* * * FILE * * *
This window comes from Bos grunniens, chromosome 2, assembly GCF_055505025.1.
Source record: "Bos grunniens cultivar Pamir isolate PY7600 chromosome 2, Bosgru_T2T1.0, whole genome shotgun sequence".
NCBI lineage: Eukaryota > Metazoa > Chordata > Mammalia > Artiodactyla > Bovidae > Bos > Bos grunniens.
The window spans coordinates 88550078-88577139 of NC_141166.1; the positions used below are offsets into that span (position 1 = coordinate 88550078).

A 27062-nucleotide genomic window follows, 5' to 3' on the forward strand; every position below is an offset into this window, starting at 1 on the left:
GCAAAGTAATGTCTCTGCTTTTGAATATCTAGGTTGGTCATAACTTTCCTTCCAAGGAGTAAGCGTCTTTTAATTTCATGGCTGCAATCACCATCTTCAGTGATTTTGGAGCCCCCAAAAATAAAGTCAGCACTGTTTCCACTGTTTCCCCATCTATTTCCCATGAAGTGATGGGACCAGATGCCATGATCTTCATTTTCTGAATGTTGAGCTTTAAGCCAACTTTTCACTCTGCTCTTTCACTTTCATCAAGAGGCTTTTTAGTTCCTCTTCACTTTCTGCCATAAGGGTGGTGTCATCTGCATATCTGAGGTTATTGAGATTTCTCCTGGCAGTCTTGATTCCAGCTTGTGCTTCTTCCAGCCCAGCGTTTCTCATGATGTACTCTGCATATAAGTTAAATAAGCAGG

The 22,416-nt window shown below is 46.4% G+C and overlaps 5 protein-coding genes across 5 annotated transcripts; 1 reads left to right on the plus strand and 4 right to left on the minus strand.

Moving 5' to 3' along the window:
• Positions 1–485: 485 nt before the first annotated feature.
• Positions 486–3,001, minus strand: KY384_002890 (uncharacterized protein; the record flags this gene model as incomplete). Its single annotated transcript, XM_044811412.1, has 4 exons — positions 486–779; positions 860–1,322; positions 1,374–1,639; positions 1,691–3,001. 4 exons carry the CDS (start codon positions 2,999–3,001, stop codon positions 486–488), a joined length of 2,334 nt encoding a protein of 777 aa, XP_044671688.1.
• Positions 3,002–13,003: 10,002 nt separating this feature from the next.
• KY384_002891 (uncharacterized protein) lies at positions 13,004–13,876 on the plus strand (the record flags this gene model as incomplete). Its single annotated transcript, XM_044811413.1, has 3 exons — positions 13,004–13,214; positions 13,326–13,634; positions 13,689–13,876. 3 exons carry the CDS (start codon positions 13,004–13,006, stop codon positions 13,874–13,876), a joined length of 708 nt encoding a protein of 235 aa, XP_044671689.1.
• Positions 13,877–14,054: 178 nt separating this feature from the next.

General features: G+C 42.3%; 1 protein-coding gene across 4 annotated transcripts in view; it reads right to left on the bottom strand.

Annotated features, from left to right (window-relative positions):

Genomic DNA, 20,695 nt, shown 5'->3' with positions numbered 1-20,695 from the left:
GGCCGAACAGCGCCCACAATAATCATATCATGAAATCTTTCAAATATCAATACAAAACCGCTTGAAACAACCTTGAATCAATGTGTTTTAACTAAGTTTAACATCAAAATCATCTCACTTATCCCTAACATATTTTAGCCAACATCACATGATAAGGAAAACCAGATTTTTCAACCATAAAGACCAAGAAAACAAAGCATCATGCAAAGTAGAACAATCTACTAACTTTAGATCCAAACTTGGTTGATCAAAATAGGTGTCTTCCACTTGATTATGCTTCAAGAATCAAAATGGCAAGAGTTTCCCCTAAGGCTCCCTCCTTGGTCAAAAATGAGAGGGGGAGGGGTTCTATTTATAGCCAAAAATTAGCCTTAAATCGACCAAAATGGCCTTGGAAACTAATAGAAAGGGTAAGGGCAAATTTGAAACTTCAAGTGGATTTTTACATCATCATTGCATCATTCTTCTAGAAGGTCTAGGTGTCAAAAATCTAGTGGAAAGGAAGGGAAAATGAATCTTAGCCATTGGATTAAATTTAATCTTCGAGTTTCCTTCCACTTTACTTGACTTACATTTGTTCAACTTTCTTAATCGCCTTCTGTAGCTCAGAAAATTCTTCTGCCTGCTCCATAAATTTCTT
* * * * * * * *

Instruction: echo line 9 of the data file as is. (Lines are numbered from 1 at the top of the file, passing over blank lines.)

• Positions 1–485: 485 nt before the first annotated feature.